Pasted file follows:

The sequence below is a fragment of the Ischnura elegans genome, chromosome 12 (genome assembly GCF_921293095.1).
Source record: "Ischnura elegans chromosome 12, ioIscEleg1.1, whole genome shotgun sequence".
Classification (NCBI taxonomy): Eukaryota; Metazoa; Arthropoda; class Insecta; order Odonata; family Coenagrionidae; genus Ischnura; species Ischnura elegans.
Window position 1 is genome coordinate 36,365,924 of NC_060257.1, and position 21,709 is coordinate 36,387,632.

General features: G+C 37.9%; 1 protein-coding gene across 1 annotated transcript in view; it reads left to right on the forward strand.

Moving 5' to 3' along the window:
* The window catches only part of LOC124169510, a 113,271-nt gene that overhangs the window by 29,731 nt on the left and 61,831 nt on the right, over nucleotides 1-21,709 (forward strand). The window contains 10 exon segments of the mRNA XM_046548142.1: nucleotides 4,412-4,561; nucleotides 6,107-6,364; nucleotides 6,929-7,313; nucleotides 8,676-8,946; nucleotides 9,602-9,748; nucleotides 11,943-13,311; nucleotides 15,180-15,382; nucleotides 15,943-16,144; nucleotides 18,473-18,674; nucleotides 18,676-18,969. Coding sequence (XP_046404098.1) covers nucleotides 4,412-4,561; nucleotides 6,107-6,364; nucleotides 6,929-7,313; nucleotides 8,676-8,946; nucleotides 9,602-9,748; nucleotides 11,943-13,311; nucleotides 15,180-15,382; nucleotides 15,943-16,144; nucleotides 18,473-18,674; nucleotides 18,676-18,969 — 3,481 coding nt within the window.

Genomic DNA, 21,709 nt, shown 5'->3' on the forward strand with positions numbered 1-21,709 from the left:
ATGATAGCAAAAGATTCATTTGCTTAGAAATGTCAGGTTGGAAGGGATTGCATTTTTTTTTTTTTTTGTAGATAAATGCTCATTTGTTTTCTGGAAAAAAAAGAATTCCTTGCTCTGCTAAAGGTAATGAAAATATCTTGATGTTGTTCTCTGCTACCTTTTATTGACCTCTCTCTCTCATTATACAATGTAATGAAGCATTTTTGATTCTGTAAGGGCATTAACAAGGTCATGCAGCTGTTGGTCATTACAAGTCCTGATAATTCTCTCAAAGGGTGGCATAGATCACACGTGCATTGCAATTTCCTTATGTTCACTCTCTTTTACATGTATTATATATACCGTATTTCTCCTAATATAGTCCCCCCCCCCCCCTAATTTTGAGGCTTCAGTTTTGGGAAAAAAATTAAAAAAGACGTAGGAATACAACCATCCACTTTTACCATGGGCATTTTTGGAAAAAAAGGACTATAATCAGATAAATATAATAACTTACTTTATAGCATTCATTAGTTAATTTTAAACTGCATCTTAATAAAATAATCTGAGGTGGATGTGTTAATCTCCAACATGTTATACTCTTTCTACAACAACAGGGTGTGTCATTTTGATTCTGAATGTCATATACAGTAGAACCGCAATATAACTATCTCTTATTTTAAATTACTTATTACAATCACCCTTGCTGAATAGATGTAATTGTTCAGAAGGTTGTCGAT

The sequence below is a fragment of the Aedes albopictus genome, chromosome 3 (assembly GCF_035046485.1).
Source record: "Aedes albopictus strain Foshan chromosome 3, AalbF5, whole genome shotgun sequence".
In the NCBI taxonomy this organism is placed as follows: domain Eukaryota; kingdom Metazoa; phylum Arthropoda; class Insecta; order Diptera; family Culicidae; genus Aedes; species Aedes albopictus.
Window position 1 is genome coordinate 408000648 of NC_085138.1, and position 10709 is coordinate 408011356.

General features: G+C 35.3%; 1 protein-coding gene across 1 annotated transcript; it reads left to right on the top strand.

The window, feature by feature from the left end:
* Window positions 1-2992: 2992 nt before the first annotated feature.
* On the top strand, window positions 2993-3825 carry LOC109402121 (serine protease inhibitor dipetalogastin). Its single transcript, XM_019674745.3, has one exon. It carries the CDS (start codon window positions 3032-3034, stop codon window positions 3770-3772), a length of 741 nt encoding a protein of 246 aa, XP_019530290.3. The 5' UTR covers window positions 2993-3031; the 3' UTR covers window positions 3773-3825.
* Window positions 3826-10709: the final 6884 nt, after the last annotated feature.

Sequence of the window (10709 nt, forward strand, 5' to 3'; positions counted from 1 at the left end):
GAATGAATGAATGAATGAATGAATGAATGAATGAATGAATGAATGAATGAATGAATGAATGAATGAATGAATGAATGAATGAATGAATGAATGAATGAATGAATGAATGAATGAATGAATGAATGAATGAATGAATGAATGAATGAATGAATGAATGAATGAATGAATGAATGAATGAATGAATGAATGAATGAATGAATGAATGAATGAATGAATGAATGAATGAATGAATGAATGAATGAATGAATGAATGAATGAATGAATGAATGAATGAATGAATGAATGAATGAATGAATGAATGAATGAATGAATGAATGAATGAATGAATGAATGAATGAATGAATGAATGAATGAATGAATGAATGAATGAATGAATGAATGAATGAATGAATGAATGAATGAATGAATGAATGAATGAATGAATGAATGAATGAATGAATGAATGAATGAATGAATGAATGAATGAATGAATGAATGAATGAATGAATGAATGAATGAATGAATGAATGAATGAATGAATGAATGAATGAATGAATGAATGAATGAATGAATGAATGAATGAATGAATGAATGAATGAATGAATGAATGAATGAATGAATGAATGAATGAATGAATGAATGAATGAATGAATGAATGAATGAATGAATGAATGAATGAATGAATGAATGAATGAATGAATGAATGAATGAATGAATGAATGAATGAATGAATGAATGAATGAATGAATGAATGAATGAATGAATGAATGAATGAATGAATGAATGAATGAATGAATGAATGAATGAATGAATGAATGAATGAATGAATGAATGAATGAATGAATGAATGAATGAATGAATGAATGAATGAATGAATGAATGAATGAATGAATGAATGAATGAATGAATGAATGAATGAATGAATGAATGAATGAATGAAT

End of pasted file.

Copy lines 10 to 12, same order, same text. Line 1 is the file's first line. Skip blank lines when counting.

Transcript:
The sequence below is a fragment of the Aedes albopictus genome, chromosome 3 (assembly GCF_035046485.1).
Source record: "Aedes albopictus strain Foshan chromosome 3, AalbF5, whole genome shotgun sequence".
In the NCBI taxonomy this organism is placed as follows: domain Eukaryota; kingdom Metazoa; phylum Arthropoda; class Insecta; order Diptera; family Culicidae; genus Aedes; species Aedes albopictus.